"By training, I'm an imagist. With audio, I have the luxury of really painting a scene for the imagination."
Talking with Gary Soto
Award-winning poet, young adult novelist, and children's author Gary Soto still remembers the pleasure of being read to as a child. "In school I got dreamy every time my first-grade teacher, Miss Sue, would read to us. I just loved being read to. Later on, I recall our fifth-grade teacher, Mrs. Sloan, reading PINOCCHIO to us after recess. We'd come in all hot and sweaty; then we'd just be chilling, listening to the story unfold."
At the time, Soto would never have dreamed that his own stories would be transformed into highly regarded audiobooks that generations of children would enjoy hearing. He speculates that his success on audio comes down to creating pictures in the minds of his listeners. "By training, I'm an imagist," he explains. Soto hopes that instead of rushing through things, listeners will be able to see the situations he builds. "With audio, I have the luxury of really painting a scene for the imagination."
Soto also believes that his training as a poet has helped all his writing be successful, including his many volumes for children and young adults. "The seriousness of writing was always made known to me. I was a serious poet—even when writing humorous pieces—meaning I learned to take language seriously." Soto believes there's a perception that writing for young audiences may be less important than writing for adults. "Some children's writing can be pretty sloppy," he says. "But I believe there has to be some kind of noble engagement in language. I'm trying to use the best ability I have to paint these portraits of young people in the rush of life."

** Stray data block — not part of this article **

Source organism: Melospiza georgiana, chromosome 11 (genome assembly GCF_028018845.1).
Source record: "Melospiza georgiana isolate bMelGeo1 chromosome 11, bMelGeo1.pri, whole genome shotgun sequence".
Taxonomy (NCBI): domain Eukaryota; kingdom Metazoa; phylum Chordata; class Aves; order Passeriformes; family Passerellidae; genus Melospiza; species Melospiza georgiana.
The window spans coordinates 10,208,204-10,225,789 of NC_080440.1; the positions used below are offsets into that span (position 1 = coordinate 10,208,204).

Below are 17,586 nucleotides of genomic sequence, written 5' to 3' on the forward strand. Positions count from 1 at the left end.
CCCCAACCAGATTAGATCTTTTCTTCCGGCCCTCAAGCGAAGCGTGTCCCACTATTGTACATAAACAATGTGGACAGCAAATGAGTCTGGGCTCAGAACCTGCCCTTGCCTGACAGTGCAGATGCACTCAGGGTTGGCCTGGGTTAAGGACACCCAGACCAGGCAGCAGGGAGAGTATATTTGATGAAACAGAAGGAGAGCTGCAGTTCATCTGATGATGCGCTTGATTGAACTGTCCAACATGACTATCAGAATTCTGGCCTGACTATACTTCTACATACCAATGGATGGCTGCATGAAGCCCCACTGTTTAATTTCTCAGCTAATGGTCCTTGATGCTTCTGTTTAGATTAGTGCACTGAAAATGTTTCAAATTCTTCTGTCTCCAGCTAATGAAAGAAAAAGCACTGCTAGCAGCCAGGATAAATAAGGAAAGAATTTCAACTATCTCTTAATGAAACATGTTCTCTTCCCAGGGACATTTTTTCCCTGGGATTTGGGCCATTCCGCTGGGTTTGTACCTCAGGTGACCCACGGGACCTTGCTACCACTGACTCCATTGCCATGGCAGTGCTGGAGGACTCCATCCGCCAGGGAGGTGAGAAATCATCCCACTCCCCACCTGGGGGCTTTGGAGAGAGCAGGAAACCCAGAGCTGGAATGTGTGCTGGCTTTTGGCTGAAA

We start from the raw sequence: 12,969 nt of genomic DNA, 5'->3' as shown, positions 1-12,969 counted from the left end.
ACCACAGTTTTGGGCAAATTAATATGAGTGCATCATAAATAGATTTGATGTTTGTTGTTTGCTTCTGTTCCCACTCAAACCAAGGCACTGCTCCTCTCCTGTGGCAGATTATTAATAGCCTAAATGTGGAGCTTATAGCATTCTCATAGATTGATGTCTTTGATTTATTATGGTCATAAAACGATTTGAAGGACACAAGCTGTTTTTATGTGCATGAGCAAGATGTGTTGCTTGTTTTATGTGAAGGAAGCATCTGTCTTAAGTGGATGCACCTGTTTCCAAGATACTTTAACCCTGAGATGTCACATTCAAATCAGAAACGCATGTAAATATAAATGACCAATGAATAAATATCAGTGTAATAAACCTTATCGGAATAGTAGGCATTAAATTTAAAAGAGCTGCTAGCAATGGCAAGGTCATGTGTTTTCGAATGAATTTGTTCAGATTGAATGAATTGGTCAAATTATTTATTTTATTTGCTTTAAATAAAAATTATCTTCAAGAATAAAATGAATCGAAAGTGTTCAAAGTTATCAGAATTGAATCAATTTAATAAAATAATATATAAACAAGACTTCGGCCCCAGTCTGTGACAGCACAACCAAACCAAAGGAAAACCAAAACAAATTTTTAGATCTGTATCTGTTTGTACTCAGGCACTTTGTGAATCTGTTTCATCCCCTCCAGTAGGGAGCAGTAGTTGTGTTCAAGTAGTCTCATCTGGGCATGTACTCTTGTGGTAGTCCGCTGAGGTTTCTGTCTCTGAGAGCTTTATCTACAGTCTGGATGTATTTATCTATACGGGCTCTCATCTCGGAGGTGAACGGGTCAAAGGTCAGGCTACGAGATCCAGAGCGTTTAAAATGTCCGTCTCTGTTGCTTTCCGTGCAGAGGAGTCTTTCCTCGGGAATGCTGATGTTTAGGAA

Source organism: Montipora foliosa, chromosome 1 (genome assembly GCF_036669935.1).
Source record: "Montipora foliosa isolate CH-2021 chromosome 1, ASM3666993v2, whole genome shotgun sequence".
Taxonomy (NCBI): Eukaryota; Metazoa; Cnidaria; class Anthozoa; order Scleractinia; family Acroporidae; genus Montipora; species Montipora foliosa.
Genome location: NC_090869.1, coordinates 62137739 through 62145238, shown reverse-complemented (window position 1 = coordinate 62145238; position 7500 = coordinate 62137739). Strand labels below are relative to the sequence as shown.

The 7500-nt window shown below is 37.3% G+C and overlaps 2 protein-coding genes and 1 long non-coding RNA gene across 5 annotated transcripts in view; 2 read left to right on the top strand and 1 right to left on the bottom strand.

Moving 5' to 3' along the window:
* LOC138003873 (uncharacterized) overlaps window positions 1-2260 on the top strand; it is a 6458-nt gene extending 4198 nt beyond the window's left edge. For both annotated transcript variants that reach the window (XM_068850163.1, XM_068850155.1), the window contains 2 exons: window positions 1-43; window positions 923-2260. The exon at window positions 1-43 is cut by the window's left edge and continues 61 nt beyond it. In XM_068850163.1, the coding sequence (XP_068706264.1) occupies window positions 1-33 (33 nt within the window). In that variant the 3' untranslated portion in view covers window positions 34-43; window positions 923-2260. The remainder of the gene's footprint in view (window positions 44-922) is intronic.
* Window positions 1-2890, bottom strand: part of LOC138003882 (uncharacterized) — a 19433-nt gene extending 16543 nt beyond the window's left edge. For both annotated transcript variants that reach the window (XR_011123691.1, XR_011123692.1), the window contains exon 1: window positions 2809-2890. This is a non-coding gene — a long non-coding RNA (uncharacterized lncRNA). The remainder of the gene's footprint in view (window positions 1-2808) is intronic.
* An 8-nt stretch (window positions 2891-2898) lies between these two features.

Soto says he's never contemplated narrating his own work. "I don't like my voice," he laughs ruefully. "I wish I had a deeper voice or a more sophisticated one." Recently, though, Soto was pleased to add his voice (indirectly, at least) to the writing of a musical, IN AND OUT OF SHADOWS, a play based on interviews with undocumented youth. "As I worked on the script, I would read aloud the lines and deliver them to myself, listening for pace, comic moments, and diction." The author says that the work was a highly collaborative process and that the young cast gave him "all sorts of feedback" about slang and jargon that's outdated. "Like 'dawg'—that's no longer relevant! Instead, now it's 'so LOL.' I had no idea what that is!"
Recently, Soto has helped create a museum to celebrate his many literary achievements, and he recorded the stops on its audio tour. One of his favorite stops is a visit to an old typewriter. "It interests older adults who remember working on one as well as kids who look at it and wonder, 'Did Fred Flintstone use one?' It's an old-people's machine!" The other stop he likes is a drawer that is filled with his marked-up manuscripts. "That's where I talk about revising, about how no writer works alone. How everyone has another pair of eyes and ears, additional brainpower helping the writer along."--Jessie C. Grearson